Having just endured another election year, we’re all too aware of wheedling
politicians and their wheezing lackeys. We’re not even surprised to hear
about bureaucratic shenanigans and fiefdom intrigue. But we’re all hoping
that eventually, the real scoundrels will make themselves known simply by
continuing to be themselves. “By their fruits you shall know them”
(Matthew 7:20), and all that.
Mayor Hostetler (Russell Crowe) is just the sort of hard-driving, cosmopolitan
politician we would expect from a modern metropolis like New York City:
handsome and charming enough to be appealing on television, yet tough enough
to endure the back room political brawls, and not so naďve as to believe
everything he hears, or even his own press releases. But this particular Mayor
has a number of dirty tricks up his sleeve, and in order to rule over that
shadowy empire of influence, he has to develop a cadre of certain unscrupulous
minions who can be absolutely trusted, if for no other reason than he has
something on them.
Mark Wahlberg plays Billy Taggart, the undercover cop who several years ago
was acquitted of the white-on-black street shooting that brought all kinds of
unwelcome publicity to the NYPD. After the big trial, he didn’t even bother
to return to the police force; instead opting to remain in the seamy
underside, private detective, purveyor of voyeurism with a purpose. Yes,
he’ll hire out to catch philandering spouses on camera. And our crafty
Mayor, on the eve of his re-election, enlists Wahlberg’s aide because he
claims his beautiful wife (Catherine Zeta-Jones) is cheating on him.
Actually, she is arranging clandestine meetings, but everything is not as it
appears. Inserted into this seamy, unseemly, but familiar scenario is the real
issue here: a big commercial real estate deal. It seems the Mayor is in favor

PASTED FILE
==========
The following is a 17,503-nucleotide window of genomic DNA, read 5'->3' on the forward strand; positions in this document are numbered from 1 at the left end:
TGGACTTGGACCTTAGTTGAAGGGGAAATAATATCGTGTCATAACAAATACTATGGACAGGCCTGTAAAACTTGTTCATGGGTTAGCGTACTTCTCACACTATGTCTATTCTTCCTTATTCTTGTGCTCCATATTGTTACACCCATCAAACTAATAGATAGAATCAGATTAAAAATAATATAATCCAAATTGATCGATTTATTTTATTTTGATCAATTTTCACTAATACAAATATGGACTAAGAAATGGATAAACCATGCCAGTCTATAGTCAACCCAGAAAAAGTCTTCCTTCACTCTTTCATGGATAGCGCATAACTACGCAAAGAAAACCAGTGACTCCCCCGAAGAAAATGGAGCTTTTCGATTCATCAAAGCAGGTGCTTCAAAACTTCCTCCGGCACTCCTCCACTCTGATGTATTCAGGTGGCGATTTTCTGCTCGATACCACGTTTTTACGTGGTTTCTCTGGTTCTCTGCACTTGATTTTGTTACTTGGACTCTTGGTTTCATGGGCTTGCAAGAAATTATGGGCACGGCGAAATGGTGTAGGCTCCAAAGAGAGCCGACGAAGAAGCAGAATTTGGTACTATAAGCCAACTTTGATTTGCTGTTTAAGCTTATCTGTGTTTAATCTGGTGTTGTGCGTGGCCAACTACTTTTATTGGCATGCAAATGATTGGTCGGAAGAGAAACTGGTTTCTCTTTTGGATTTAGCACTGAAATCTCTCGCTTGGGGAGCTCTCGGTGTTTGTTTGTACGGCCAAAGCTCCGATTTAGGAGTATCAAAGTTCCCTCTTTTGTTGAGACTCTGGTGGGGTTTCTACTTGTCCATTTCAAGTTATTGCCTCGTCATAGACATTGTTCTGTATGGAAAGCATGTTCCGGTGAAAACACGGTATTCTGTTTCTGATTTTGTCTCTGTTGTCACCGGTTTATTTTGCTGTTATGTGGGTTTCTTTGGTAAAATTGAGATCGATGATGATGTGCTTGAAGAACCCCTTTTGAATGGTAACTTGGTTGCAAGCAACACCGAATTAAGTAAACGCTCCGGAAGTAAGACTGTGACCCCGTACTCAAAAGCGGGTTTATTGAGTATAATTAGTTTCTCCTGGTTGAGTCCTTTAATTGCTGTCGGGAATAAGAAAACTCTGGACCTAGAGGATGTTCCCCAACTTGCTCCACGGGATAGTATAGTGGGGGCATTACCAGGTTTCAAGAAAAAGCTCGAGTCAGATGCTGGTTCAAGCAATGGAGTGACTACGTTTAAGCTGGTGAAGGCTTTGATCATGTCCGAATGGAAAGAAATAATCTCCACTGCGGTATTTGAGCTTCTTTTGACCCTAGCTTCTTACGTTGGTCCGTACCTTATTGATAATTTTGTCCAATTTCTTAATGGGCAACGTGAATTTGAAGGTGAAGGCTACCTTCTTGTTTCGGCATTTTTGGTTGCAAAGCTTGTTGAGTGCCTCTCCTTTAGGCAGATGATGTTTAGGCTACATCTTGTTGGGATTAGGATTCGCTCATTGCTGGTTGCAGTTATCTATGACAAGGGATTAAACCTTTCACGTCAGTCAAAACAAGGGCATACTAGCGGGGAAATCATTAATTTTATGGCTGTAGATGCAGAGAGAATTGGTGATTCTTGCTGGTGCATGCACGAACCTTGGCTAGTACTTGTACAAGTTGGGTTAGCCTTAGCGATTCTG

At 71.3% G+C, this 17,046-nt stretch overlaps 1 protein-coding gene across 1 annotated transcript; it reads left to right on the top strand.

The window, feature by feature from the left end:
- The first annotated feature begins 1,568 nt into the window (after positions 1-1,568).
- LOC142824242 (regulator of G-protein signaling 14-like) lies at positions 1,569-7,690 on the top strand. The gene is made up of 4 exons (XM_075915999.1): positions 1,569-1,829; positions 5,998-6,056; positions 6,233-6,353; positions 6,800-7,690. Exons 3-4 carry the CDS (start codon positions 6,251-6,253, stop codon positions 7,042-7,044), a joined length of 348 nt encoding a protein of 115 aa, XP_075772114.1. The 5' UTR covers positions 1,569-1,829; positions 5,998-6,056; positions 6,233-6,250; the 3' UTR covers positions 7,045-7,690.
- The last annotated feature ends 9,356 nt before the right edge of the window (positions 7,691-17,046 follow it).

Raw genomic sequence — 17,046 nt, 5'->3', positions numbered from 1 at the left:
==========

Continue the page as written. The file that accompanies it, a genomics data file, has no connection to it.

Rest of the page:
of converting a certain housing development to provide affordable rent space,
but he’s got ulterior motives that he’s not revealing to anyone. There’s
a Police Commissioner who’s his political enemy, but may also have a
personal vendetta to settle. Then there’s the Mayor’s election opponent, a
rich guy running a populist campaign, which we all know is precarious at best.
Even worse, he is hotly contesting the advice of his own campaign manager, who
has his own secrets, as well.
Sound a little too convoluted for one movie? Probably because it is. The plot
is much more cerebral than a standard action flick, even involving some light
satire aimed at overweening politicians. Wahlberg’s character, though tough
enough on the streets, is also fighting an alcoholism demon, and besides that,
is losing his grip on his marriage to a beautiful woman who, of all things,
wants to be an actor. And how ironic is it that her turn at stardom involves a
gritty sex scene, which offends Wahlberg’s delicate sensitivities? Does
anybody else remember Boogie Nights (1997), or are they just playing with us
Well, sometimes doing the right thing means ‘fessing up to something you had
actually gotten away with, when paying the piper seems especially onerous. And
sometimes the public figure you’d like to trust turns out to have feet of
clay. It’s just that he doesn’t always get his just desserts in real life.
He may just get the dessert.
Dr. Ronald P. Salfen, Minister, St. Stephen’s Presbyterian Church, Irving,